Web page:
Home > Bad Luck and Trouble (Jack Reacher #11)(5)

Bad Luck and Trouble (Jack Reacher #11)(5)
Author: Lee Child

He looked awful in the autopsy photograph. He was laid out flat and naked on a stainless tray and the camera's flash had bleached his skin pale green.


But then, dead people often looked pretty bad.

Reacher asked, "How did you get this?"

Neagley said, "I can usually get things."

Reacher said nothing in reply to that and turned the page. Started in on the dense mass of technical information. The corpse had been measured at six feet three inches in length and weighed a hundred and ninety pounds. Cause of death was given as multiple organ failure due to massive impact trauma. Both legs were broken. Ribs were cracked. The bloodstream was flooded with free histamines. The body was severely dehydrated and the stomach held nothing but mucus. There was evidence of rapid recent weight loss and no evidence of recent food consumption. Trace evidence from the recovered clothing was unexceptional, apart from unexplained ferrous oxide powder ground into both pant legs, low down, on the shins, below the knee and above the ankle.

Reacher asked, "Where was he found?"

Neagley said, "In the desert about fifty miles north and east of here. Hard sand, small rocks, a hundred yards off the shoulder of a road. No footprints coming or going."

The waitress brought the food. Reacher paused as she unloaded her tray and then started his sandwich, left-handed, to keep his right grease-free for turning the autopsy pages.

Neagley said, "Two deputies in a car saw buzzards circling. Went to check. Hiked out there. They said it was like he had fallen out of the sky. The pathologist agrees."

Reacher nodded. He was reading the doctor's conclusion, which was that a free fall from maybe three thousand feet onto hard sand could have produced the right amount of impact and caused the internal injuries observed, if Franz had happened to land flat on his back, which was aerodynamically possible if he had been alive and flailing his arms during the fall. A dead weight would have fallen on its head.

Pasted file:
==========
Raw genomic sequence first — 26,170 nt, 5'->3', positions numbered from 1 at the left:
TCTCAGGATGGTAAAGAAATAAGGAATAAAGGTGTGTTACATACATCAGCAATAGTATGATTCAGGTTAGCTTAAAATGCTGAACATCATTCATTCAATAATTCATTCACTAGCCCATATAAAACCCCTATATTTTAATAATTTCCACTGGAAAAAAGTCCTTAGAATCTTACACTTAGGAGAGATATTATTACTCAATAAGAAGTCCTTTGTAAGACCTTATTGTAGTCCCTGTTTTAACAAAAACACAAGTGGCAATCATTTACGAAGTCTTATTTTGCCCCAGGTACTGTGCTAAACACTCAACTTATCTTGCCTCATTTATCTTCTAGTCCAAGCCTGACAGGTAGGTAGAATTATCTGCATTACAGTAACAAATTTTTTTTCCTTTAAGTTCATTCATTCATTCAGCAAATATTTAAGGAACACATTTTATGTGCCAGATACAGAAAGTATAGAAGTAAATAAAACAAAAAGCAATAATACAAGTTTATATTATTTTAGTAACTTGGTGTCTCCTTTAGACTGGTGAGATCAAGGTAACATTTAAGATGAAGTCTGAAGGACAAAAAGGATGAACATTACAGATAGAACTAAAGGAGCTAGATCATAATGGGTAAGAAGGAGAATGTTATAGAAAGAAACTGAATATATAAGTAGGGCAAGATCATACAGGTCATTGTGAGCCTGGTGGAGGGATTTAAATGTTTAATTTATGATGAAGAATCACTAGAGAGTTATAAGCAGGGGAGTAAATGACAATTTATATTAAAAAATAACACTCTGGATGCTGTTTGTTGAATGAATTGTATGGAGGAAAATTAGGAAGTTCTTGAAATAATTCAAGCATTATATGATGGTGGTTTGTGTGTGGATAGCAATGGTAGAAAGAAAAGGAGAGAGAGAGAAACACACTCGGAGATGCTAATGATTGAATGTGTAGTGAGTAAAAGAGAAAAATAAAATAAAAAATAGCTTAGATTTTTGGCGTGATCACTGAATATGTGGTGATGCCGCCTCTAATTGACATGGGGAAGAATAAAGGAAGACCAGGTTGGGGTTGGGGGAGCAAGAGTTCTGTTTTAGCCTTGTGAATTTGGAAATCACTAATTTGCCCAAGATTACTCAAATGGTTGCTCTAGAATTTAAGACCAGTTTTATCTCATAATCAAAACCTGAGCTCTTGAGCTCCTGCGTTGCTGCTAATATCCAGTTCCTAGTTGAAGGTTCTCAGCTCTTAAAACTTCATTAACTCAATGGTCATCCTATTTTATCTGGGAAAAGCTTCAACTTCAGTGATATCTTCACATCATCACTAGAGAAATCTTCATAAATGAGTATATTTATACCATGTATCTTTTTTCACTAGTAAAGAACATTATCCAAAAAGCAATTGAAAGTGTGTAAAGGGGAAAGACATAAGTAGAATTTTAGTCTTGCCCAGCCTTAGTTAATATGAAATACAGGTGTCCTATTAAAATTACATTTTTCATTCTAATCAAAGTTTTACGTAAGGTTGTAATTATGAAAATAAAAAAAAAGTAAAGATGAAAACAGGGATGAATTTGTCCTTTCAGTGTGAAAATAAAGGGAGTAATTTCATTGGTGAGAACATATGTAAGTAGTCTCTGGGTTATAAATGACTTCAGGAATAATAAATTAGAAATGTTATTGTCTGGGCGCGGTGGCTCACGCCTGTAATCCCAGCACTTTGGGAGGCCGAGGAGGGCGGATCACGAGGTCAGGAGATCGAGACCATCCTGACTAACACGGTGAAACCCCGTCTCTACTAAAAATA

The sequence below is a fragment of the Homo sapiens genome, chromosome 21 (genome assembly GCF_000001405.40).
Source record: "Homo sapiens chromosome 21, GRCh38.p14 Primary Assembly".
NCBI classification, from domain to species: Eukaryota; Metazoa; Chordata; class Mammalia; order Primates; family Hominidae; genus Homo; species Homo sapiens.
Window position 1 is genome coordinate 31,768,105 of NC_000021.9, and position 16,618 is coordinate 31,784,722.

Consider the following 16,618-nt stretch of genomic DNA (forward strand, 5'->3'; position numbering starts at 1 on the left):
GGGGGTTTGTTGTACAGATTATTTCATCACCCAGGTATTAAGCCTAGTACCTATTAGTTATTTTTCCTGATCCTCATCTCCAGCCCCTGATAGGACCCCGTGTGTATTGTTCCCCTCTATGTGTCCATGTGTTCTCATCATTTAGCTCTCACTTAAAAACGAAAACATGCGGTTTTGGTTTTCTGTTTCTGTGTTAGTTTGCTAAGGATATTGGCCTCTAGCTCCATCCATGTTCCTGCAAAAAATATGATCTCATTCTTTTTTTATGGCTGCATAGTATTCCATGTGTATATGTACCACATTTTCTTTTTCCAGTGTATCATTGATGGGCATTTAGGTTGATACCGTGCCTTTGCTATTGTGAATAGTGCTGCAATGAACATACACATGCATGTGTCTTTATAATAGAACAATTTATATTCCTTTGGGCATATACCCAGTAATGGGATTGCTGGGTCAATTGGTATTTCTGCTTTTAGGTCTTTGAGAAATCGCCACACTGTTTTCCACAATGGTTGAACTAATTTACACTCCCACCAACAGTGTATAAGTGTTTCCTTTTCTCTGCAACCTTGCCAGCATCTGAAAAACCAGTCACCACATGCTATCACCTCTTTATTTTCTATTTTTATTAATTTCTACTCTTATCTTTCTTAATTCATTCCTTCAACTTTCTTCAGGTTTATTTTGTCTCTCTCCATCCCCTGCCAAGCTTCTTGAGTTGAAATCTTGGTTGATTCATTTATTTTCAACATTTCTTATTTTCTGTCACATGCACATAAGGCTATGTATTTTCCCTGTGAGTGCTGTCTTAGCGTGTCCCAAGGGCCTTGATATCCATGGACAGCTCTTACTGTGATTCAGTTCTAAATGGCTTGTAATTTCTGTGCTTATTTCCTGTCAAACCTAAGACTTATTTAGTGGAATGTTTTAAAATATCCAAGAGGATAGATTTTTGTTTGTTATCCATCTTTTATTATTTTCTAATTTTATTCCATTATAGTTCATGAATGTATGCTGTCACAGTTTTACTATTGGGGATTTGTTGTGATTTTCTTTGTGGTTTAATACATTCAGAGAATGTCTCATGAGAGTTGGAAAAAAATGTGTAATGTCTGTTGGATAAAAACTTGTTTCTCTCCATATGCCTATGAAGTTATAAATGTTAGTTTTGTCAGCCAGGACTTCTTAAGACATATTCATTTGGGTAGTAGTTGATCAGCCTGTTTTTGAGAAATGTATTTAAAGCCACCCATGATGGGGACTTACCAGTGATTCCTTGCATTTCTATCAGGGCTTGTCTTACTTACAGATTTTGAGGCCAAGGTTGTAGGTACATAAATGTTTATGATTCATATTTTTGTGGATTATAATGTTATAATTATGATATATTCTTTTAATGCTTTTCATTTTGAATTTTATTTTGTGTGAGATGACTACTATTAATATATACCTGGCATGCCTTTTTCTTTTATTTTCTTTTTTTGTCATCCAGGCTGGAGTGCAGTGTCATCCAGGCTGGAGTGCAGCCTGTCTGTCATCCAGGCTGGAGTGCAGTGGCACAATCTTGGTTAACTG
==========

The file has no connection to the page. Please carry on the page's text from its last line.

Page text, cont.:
Neagley said, "They made the ID through his fingerprints."

Reacher asked, "How did you find out?"

"His wife called me. Three days ago. Seems he kept all our names in his book. A special page. His buddies, from back in the day. I was the only one she could find."

"I didn't know he was married."

"It was recent. They have a kid, four years old."

"Was he working?"

Neagley nodded. "He set up as a private eye. A one-man band. Originally, some strategic advice for corporations. But now mostly background checks. Database stuff. You know how thorough he was."


"Here in LA."

"Did all of you set up as private eyes?"

"Most of us, I think."

"Except me."

"It was the only marketable skill we had."

"What did Franz's wife want you to do?"

"Nothing. She was just telling me."

"She doesn't want answers?"

"The cops are on it. LA County sheriff, actually. Where he was found is technically part of LA County. Outside of the LAPD's jurisdiction, so it's down to a couple of local deputies. They're working on the airplane thing. They figure it was maybe flying west out of Vegas. That kind of thing has happened to them before."

Reacher said, "It wasn't an airplane."

Neagley said nothing.

Reacher said, "An airplane has a stall speed of, what? A hundred miles an hour? Eighty? He'd have come out the door horizontal into the slipstream. He'd have smashed against the wing or the tail. We'd see perimortem injuries."

"He had two broken legs."

"How long does it take to freefall three thousand feet?"

"Twenty seconds?"

"His blood was full of free histamines. That's a massive pain reaction. Twenty seconds between injury and death wouldn't have even gotten it started."


"The broken legs were old. Two, three days minimum. Maybe more. You know what ferrous oxide is?"

"Rust," Neagley said. "On iron."

Reacher nodded. "Someone broke his legs with an iron bar. Probably one at a time. Probably tied him to a post. Aimed for his shins. Hard enough to break the bone and grind rust particles into the weave of his pants. Must have hurt like hell."